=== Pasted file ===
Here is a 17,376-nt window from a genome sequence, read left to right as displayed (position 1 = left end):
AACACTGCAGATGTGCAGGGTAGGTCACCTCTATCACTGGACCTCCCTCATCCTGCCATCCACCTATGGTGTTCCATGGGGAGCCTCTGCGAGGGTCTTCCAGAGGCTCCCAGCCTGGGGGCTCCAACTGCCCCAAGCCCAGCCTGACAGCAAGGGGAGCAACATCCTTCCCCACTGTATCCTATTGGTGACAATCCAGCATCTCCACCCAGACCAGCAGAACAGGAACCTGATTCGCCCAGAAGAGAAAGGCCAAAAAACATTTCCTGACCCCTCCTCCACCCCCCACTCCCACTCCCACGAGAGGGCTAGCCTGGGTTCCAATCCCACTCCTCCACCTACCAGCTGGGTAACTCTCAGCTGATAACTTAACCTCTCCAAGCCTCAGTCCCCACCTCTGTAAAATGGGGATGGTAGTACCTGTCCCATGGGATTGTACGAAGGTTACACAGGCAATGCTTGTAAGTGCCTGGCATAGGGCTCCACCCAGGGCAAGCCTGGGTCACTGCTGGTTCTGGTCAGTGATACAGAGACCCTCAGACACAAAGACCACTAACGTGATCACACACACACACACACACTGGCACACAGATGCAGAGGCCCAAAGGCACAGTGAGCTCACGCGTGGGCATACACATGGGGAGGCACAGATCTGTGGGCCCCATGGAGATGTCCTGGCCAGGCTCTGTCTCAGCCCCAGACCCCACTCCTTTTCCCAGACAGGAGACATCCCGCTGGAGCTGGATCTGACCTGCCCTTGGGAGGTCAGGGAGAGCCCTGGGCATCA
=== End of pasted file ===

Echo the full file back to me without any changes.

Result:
Here is a 17,376-nt window from a genome sequence, read left to right as displayed (position 1 = left end):
AACACTGCAGATGTGCAGGGTAGGTCACCTCTATCACTGGACCTCCCTCATCCTGCCATCCACCTATGGTGTTCCATGGGGAGCCTCTGCGAGGGTCTTCCAGAGGCTCCCAGCCTGGGGGCTCCAACTGCCCCAAGCCCAGCCTGACAGCAAGGGGAGCAACATCCTTCCCCACTGTATCCTATTGGTGACAATCCAGCATCTCCACCCAGACCAGCAGAACAGGAACCTGATTCGCCCAGAAGAGAAAGGCCAAAAAACATTTCCTGACCCCTCCTCCACCCCCCACTCCCACTCCCACGAGAGGGCTAGCCTGGGTTCCAATCCCACTCCTCCACCTACCAGCTGGGTAACTCTCAGCTGATAACTTAACCTCTCCAAGCCTCAGTCCCCACCTCTGTAAAATGGGGATGGTAGTACCTGTCCCATGGGATTGTACGAAGGTTACACAGGCAATGCTTGTAAGTGCCTGGCATAGGGCTCCACCCAGGGCAAGCCTGGGTCACTGCTGGTTCTGGTCAGTGATACAGAGACCCTCAGACACAAAGACCACTAACGTGATCACACACACACACACACACTGGCACACAGATGCAGAGGCCCAAAGGCACAGTGAGCTCACGCGTGGGCATACACATGGGGAGGCACAGATCTGTGGGCCCCATGGAGATGTCCTGGCCAGGCTCTGTCTCAGCCCCAGACCCCACTCCTTTTCCCAGACAGGAGACATCCCGCTGGAGCTGGATCTGACCTGCCCTTGGGAGGTCAGGGAGAGCCCTGGGCATCA